Frequent flyers should face higher taxes to help tackle aviation emissions, the government’s climate advisers say. The Committee on Climate Change (CCC) says a ‘frequent flyer levy’ would help curb the growing demand for air travel.
Analysis shows that 70% of UK flights are made by a wealthy 15% of the population, with 57% not flying abroad at all. The government says it will study the recommendations.
Aviation is set to be the biggest source of UK emissions by 2050 – a ministers are planning for an increase of up to 49% in flying. The committee is recommending growth be limited to 25% of current levels.
The CCC said frequent flyers were a large part of the problem, but it is not clear how a levy would work in practice. For example, would it apply to businesses at a time when the UK wants to stimulate trade with other nations? And how would you stop people pretending their flights were for work purposes to avoid paying it?
Other solutions could include increasing taxes on airlines, or restricting airport capacity, the committee said.
But it warned that if the planned expansion of Heathrow airport went ahead it would leave very little growth room at other UK airports.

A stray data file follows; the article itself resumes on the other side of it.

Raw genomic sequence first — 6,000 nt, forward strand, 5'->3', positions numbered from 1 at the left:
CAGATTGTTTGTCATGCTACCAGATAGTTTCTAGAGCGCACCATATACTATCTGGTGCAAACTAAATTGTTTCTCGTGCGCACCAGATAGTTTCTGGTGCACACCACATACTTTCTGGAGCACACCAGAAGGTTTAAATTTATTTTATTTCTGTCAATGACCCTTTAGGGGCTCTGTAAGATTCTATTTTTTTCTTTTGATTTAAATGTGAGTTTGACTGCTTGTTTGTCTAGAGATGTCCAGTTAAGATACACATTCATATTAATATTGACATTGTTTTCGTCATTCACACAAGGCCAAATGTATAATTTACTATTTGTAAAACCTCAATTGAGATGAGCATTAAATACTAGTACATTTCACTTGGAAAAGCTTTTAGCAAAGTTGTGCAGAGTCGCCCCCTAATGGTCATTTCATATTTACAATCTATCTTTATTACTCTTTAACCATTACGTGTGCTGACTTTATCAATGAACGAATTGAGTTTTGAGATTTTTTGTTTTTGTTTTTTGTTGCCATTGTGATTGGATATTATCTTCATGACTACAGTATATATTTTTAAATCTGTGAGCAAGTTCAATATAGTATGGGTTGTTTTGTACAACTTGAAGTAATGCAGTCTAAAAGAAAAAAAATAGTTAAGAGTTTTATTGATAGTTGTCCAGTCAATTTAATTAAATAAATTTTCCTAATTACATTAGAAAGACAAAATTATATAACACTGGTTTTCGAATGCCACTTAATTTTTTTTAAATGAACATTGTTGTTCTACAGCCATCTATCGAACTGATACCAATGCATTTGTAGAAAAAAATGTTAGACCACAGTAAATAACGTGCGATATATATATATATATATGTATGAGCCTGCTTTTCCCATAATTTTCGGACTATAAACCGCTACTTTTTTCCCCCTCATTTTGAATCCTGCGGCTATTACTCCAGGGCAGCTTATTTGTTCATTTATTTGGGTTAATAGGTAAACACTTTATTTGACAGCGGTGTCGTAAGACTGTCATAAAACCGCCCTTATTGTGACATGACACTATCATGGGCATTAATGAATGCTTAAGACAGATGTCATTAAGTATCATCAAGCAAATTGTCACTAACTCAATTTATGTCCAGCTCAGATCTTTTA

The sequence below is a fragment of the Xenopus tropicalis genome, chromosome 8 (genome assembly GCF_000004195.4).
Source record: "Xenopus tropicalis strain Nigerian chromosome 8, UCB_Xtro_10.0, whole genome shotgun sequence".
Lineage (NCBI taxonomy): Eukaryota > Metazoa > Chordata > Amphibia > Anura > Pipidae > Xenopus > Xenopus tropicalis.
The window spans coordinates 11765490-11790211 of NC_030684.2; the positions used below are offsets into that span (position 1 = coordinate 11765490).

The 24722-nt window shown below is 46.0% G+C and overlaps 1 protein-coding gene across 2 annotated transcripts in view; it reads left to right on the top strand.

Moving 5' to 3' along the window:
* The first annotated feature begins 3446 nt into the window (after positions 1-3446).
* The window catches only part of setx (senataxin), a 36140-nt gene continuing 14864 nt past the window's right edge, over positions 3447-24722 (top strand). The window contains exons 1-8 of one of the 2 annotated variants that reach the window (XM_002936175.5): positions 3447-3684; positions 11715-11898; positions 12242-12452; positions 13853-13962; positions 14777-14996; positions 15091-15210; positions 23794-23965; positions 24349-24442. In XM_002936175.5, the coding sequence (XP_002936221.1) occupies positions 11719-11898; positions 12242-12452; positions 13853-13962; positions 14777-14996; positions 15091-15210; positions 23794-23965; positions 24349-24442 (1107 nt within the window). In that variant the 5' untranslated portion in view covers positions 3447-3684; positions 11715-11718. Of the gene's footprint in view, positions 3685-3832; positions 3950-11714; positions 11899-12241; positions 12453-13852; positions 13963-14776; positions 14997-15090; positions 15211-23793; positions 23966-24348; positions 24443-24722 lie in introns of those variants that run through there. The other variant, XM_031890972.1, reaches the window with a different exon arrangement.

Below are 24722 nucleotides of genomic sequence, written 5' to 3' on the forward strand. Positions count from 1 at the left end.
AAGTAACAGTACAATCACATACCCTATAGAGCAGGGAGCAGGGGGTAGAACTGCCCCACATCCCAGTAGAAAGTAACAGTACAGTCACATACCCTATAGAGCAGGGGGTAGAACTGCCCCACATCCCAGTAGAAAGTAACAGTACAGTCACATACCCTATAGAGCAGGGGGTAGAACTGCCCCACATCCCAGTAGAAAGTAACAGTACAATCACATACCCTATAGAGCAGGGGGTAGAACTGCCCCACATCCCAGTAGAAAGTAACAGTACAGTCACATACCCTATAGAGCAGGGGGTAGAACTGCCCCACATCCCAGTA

The government has been hoping to solve problems of aviation emissions through new technology, including battery-powered short-haul planes and long-haul planes running on sustainable biofuels.
The committee says aviation emissions could be reduced by about 20% from today to 2050 through improvements to fuel efficiency.
In a letter to Transport Secretary Grant Shapps, committee chairman Lord Deben said that the industry is “highly unlikely” to be able to eliminate emissions by 2050 by technical means.
He warns that contrails – the trails of condensed water left by aircraft at high altitude – add to the warming impact of flying, even though currently their effects are poorly understood.
Lord Deben added that the UK should continue pushing for strong international policies on aviation.
Currently, the airline industry is hoping to counterbalance its emissions through the controversial practice of offsetting, in which firms agree to pay for, say, tree-planting in developing countries.
Neil Robinson, from the industry group Sustainable Aviation, urged the government not to adopt stand-alone UK policies on aviation pollution. He said: “By investing tens of billions of pounds in new, cleaner aircraft we have already decoupled growth in aviation from growth in emissions, and as a global industry we have a long-established plan to halve our emissions by 2050.
“Carbon reduction, however, is a global issue requiring a global response, with governments and industry working closely together for emissions to be managed within an international framework.”
A government spokesman said: “We are also committed to setting a clear ambition for the aviation sector and will carefully consider the advice of the Committee on Climate Change when we publish our position on aviation and climate change for consultation shortly.”